• Rice Jumps Exchange Limit to One-Month High on Asia Flood Damage. Rice futures jumped the most permitted by the Chicago Board of Trade, advancing to a one- month high, as flood damage to crops in Southeast Asia boosted prospects for U.S. exports. Storms since September damaged 12.5 percent of paddies in Thailand, the world’s largest exporter, and crops in the Philippines, Cambodia, Laos and Vietnam, the United Nations’ Food & Agriculture Organization said in a report dated Oct. 21. Floods and drought will cut U.S. output by 23 percent in the season that ends July 31, the government said Oct. 12. Prices have rallied 11 percent in the past two weeks. “Thailand won’t be able to export as much, which will drive business to the U.S.,” Dennis DeLaughter, the owner of Progressive Farm Marketing Inc. in Edna, Texas, said in a telephone interview. “The U.S. doesn’t have very much rice yet, so it will pop up prices. We’re talking about some world trade shortages.” Rough-rice futures for January delivery jumped by the CBOT’s 50-cent limit, or 3 percent, to settle at $17.215 per 100 pounds as of 1:15 p.m. in Chicago. That’s the highest price since Sept. 21, leaving the commodity up 19 percent from a year earlier.
  • TI's(TXN) 4Q Forecast Misses Some Estimates. Texas Instruments Inc. (TXN), the largest maker of analog semiconductors, forecast lower fourth-quarter sales than some analysts had estimated, indicating that demand for electronic components remains sluggish. Revenue will be $3.26 billion to $3.54 billion in the period, the Dallas-based company said today in a statement. Doug Freedman, an analyst at RBC Capital Markets, had estimated $3.57 billion for the period.
Wall Street Journal:
  • Fresh Worries of Recession Grip Europe. The risk of recession in the euro zone is mounting, according to a closely watched business survey, signalling that a vicious cycle of fiscal austerity and economic contraction threatens even some of Europe's biggest economies. The gloomy outlook comes as political differences among European leaders over how to handle the worsening debt crisis have given way to increasingly personal attacks. After enduring months of criticism from other European leaders, Italian Prime Minister Silvio Berlusconi on Monday issued a defiant statement that lashed back at EU authorities and his euro-zone peers.
  • George Soros Buys Big Investment in WebMD(WBMD).
  • My Tax and Spending Reform Plan by Rick Perry. Individuals will have the option of paying a 20% flat-rate income tax and I'll cap spending at 18% of GDP.
  • Regulator Flagged SAC Stock Trades. Wall Street regulators expressed mounting concern about SAC Capital Advisors' trading over a nine-year period, detailing in dozens of confidential reports suspicions that the hedge-fund firm might have profited from insider information. The reports, submitted by the regulators to the Securities and Exchange Commission, don't allege wrongdoing by SAC, one of the world's best-known hedge-funds, which is overseen by billionaire founder Steven A. Cohen.
  • Islamist Party Set to Win Tunisian Vote. Tunisia's moderate Islamist Nahda Party appears set for a decisive victory in the country's elections for a constituent assembly, in an historic test for how the region's long suppressed Islamic movements will govern.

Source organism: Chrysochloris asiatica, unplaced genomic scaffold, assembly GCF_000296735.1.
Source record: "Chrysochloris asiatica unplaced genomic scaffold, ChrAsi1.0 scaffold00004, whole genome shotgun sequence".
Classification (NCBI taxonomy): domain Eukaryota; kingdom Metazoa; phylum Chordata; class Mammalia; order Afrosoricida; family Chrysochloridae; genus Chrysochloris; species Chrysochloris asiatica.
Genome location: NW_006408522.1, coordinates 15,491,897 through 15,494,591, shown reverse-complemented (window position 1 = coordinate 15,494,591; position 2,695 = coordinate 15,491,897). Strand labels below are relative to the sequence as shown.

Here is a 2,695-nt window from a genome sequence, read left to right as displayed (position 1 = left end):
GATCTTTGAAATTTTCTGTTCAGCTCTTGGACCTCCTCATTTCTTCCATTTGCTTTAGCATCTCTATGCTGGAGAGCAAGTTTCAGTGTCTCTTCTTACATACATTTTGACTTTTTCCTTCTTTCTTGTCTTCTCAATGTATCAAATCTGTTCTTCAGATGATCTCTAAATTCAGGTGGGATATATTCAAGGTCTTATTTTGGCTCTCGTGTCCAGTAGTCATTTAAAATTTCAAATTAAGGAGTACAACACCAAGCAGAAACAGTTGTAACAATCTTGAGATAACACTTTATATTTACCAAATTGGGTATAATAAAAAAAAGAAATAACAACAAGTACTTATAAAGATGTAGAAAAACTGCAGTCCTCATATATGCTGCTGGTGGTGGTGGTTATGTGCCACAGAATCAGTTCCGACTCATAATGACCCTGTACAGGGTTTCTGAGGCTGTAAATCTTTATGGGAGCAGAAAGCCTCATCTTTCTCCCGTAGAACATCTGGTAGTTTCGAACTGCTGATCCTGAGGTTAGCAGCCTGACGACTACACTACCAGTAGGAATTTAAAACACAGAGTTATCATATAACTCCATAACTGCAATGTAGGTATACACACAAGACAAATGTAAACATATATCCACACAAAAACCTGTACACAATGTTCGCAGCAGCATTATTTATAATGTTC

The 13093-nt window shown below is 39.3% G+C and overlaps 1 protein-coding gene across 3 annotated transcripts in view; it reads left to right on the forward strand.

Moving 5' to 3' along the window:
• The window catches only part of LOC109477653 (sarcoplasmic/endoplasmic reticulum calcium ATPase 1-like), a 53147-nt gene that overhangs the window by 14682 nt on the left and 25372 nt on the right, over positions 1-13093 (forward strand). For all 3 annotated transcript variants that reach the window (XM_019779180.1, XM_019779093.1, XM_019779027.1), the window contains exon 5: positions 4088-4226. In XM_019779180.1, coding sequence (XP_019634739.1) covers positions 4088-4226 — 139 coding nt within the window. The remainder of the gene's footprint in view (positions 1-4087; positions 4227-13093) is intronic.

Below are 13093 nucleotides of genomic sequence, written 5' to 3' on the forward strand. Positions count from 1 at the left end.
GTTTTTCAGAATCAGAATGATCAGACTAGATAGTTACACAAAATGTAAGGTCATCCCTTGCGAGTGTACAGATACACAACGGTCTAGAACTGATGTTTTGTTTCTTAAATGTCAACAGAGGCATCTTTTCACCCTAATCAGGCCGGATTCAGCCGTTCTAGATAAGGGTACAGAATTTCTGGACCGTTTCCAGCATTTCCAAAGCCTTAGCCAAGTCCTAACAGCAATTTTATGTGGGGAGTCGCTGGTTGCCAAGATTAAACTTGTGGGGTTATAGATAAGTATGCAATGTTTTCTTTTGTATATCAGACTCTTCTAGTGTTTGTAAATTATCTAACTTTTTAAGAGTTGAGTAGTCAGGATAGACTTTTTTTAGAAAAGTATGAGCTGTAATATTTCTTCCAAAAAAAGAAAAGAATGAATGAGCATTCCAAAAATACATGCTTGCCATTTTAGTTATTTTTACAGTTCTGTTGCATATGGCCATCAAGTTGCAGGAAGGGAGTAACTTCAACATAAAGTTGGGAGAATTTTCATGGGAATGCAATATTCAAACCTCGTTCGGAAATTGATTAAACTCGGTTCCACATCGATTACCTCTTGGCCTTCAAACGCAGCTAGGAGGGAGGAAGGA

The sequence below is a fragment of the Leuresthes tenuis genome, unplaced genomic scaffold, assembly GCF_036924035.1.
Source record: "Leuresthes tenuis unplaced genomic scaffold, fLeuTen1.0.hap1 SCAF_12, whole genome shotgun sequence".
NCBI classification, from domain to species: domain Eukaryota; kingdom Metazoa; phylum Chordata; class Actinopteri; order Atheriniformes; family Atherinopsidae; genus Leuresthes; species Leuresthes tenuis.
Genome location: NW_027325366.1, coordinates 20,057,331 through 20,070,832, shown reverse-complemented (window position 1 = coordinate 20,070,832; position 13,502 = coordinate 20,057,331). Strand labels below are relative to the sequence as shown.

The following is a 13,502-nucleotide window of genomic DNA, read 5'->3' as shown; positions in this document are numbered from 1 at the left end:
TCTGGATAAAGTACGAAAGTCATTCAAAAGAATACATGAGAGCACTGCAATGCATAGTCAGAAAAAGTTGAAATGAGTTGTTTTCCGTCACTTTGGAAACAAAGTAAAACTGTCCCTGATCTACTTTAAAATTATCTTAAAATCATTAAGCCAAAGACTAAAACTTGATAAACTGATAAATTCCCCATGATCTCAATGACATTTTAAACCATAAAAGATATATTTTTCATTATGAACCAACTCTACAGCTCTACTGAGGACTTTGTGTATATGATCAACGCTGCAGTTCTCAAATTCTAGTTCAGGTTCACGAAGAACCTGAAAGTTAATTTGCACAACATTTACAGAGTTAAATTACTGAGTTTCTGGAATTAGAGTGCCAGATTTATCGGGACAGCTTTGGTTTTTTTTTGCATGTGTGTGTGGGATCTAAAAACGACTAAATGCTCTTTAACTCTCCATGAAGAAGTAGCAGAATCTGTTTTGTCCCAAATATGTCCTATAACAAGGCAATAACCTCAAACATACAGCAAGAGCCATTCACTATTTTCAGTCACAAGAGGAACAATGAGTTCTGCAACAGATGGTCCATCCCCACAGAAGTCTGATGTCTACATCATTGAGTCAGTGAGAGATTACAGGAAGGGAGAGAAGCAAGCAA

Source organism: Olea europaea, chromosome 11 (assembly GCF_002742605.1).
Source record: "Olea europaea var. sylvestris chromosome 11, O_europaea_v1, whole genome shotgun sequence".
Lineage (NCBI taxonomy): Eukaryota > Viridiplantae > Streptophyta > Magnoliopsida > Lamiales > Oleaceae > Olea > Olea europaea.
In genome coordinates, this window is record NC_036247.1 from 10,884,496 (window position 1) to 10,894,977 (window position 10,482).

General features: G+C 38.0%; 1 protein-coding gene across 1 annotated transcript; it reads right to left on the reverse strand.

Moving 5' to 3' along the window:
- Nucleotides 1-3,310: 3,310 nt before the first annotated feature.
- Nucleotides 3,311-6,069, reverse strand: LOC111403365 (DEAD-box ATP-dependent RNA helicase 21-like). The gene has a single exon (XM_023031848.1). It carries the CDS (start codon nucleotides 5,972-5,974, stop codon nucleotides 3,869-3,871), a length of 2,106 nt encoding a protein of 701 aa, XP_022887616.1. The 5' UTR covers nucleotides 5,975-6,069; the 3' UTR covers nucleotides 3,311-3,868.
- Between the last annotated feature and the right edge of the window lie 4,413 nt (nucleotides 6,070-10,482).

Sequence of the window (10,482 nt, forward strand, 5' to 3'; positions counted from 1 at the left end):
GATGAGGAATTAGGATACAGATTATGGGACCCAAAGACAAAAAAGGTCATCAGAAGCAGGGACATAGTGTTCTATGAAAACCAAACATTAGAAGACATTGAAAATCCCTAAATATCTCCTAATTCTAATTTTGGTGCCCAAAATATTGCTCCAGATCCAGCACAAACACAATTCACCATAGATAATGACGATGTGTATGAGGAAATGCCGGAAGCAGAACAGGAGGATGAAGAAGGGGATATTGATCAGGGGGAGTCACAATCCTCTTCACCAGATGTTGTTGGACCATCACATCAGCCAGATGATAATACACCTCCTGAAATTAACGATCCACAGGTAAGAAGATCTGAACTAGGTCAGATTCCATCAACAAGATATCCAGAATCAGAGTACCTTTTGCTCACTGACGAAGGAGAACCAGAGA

• The Post-Global Warming World. Moving on from climate virtue.
  • Netflix(NFLX) Earnings Jump; Shares Plunge on Outlook. Netflix Inc. earnings jumped 63% in the third-quarter despite controversial pricing changes, but a weak forecast for the fourth quarter sparked an after-hours selloff that pushed the stock to a new low. In after-hours trading on Monday, Netflix shares plunged more than 27% to $86.50.
  • China's Economy May Face Hard Landing. Analysts see ominous signs in credit, employment and monetary policy. “Investors should prepare for both a hard landing and a yuan devaluation,” said Societe Generale strategist Albert Edwards, who sees the beginning of an era of slow growth in China.
Business Insider:
Zero Hedge:
  • As Hope for EFSF Solution Vanishes, Europe Comes Crawling to Uncle Sam. From the WSJ: "Europe may ask the International Monetary Fund to create and run a special new fund to help solve its debt crisis, according to a person familiar with the matter. The idea is one of several options still in the formative stage that European officials are considering as a way to prevent the crisis from engulfing its largest economies
  • Obama Under Pressure to Lay Out China Strategy. U.S. lawmakers critical of China's trade policies will use a hearing on Tuesday to press the White House to lay out plans to confront Beijing, even as Republicans resist a bill to punish the world's second-largest economy for its currency policies.
  • US States Are Facing Total Debt of Over $4 Trillion. The total of U.S. state debt, including pension liabilities, could surpass $4 trillion, with California owing the most and Vermont owing the least, a new analysis says.
NY Times:
Rasmussen Reports:
Real Clear Politics:
  • Falcone's Harbinger Capital Down 17% in September. Philip Falcone's flagship portfolio lost about 17 percent last month as telecommunications start-up LightSquared, one of the hedge fund manager's biggest investments, faced regulatory hurdles that threaten its business plan. Investors with the billionaire stock picker were told late last week that Falcone's Harbinger Capital Partners Fund II, L.P. had dropped 16.76 percent in September while the Harbinger Capital Partners Special Situations Fund, L.P. lost 9.65 percent, said two investors who saw the numbers but are not permitted to discuss them publicly. "Falcone waited until the end of the quarter to account for all the problems they are facing with LightSquared and that is clearly reflected in these numbers," one of the two investors said. For the year, the flagship fund is down about 12 percent, the source said.